USA Prospects for 2016 Olympics After National Grand Prix Championships

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Laura Graves and Verdades with coach Debbie McDonald at the U.S. Grand Prix Championships. © 2015 Ken Braddick/dressage-news.com
Laura Graves and Verdades with coach Debbie McDonald at the U.S. Grand Prix Championships. © 2015 Ken Braddick/dressage-news.com

By KENNETH J. BRADDICK

WELLINGTON, Florida, Dec. 13, 2015–With newly minted Grand Prix champions and an eight-year-old mare being likened to Ravel, United States coach Robert Dover is increasingly optimistic America could return to the Olympic medals podium in 2016 after an absence of 12 years.

In Laura Graves of Plymouth, Florida and Verdades and Steffen Peters of San Diego, California and Rosamunde Robert said “you see the ability to go over 80 per cent” in the Grand Prix and the Special.

If both combinations could come close to that mark, with a third horse and rider able to produce a result in the mid-70 per cent range the United States could have a shot at earning the first medal since taking bronze at Athens in 2004 for the fourth straight Olympics.

After Laura and Verdades and Steffen on Legolas and Rosamunde, Allison Brock of Wellington, Florida and Rosevelt had the best results in competing at home and in Europe in 2015 with an average of 72.69 per cent in their highest two Grand Prix scores and 74.215 per cent in the Special.

To provide perspective, the 2014 World Games in Normandy were the last global championships and could offer a rough guide as to what a team needs to land on the podium.

The average of Germany’s top three combinations on their gold medal team was a staggering 80.566 per cent, for Great Britain’s silver medal team it was 77.114 per cent and for the Netherlands on bronze it was 75.800 per cent. The U.S. was fourth with an average of 74.238 per cent. Germany had two 81-plus per cent horses and riders and the third at 78 per cent while Charlotte Dujardin and Valegro scored above 85 per cent for Britain.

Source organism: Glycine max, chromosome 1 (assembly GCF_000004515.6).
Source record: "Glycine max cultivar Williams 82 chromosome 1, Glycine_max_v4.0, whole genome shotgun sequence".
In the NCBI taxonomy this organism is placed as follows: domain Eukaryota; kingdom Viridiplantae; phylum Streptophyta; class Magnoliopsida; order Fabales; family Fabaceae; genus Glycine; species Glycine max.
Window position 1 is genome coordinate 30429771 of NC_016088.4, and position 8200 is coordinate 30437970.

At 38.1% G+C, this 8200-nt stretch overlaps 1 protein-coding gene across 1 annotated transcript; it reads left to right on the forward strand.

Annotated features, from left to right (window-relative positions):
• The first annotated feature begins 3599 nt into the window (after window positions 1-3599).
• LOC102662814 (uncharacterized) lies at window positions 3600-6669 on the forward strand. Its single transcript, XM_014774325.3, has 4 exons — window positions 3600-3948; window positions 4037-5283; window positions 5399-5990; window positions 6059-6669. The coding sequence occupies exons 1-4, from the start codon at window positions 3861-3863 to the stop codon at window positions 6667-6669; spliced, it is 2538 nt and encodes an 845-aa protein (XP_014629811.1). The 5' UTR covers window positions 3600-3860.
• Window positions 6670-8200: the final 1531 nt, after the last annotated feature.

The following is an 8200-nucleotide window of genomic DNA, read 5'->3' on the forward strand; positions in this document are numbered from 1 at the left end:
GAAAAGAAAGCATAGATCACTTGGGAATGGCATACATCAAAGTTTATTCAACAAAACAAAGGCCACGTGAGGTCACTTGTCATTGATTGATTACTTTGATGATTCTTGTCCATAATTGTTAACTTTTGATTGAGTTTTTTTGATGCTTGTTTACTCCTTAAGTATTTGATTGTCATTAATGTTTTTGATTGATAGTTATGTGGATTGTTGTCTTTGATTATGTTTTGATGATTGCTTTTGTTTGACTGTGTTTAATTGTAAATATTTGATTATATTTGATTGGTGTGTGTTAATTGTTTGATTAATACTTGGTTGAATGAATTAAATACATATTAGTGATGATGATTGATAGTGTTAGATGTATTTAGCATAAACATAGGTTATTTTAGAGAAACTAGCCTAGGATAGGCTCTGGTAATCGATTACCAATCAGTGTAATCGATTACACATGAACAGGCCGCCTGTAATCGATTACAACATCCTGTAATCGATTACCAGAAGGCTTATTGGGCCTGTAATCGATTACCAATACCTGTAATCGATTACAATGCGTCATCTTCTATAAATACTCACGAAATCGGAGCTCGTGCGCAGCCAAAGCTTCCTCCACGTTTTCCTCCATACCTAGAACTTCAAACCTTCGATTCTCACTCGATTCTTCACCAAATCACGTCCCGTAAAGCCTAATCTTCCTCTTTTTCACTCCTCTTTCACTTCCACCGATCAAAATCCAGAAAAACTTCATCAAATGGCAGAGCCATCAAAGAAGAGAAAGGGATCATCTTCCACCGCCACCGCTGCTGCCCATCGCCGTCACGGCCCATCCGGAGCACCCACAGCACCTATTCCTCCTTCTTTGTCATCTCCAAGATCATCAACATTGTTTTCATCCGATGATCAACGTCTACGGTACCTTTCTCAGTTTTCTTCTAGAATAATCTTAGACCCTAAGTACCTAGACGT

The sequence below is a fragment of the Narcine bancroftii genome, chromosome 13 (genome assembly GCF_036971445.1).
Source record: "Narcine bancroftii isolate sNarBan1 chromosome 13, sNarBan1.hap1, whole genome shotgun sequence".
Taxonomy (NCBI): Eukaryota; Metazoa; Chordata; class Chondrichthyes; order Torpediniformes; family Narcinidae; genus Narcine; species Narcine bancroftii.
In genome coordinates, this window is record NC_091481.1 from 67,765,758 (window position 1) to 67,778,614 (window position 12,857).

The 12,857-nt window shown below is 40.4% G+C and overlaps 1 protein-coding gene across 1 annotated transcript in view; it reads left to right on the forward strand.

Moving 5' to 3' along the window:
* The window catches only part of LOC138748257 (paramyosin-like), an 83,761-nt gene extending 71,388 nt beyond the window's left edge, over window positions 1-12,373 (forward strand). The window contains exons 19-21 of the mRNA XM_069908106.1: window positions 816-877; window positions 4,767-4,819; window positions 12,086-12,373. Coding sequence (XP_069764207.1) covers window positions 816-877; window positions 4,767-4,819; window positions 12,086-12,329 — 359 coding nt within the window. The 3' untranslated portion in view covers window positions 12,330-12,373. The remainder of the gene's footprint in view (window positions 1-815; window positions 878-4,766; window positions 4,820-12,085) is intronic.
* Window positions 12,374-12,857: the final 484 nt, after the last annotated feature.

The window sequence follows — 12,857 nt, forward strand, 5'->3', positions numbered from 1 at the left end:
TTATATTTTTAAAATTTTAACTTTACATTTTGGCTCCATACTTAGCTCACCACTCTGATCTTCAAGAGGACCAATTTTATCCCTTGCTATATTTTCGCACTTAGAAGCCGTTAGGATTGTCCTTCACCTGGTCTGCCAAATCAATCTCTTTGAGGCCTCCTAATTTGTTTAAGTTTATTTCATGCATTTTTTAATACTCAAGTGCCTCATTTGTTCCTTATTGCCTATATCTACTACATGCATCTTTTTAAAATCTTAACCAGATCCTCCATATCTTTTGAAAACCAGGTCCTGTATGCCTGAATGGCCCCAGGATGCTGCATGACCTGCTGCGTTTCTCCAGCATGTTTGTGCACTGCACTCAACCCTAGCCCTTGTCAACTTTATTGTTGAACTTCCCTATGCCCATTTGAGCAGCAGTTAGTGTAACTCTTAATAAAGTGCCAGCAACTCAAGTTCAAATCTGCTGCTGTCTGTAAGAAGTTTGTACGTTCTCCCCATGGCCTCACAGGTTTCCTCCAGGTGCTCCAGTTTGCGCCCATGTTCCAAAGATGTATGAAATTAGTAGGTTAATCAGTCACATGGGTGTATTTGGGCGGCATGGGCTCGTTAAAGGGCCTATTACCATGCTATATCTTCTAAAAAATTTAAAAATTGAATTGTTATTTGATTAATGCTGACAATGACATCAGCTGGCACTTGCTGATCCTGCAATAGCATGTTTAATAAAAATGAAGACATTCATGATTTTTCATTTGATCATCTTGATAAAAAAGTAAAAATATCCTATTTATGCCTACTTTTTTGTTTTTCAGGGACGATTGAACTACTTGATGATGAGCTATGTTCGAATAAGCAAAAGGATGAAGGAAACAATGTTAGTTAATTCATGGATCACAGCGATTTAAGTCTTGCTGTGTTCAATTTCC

The U.S. Championships presented by The Dutta Corp. at year’s end came much later than the typical mid-summer schedule. Many American Big Tour horses were below peak readiness with the intensive Florida and California winter circuits still a month away. Although not a CDI, three European who judge frequently in the United States were on the five-member ground jury.

Even so, Robert Dover said that if Laura and Verdades had been able to produce pirouettes in the Special that they did in the Grand Prix a day earlier, “I think in all honesty… that would have been 80 per cent so I’m very excited about that.”

Both Robert and Steffen talked of the similarities between Rosamunde, that will be nine next year, with Ravel, the KWPN gelding now retired at the age of 17. Steffen rode Ravel in the 2008 and 2012 Olympics, won two individual medals at the 2010 World Games and the 2009 World Cup as well as being the only U.S. horse to be a member of the exclusive 80 per cent club for horses that attain that score at Grand Prix.

Steffen Peters and Rosamunde2015 Ken Braddick/dressage-news.com. ©
Steffen Peters and Rosamunde2015 Ken Braddick/dressage-news.com. ©

The championships were an Olympic squad qualifier, but the wide open Florida and California winter circuits from January into April will be more critical for hopefuls. Florida’s Global has seven CDIs including a 5* that Steffen will bring both horses to join other combinations from around the world for the richest event in the Western Hemisphere. California will stage four CDIs.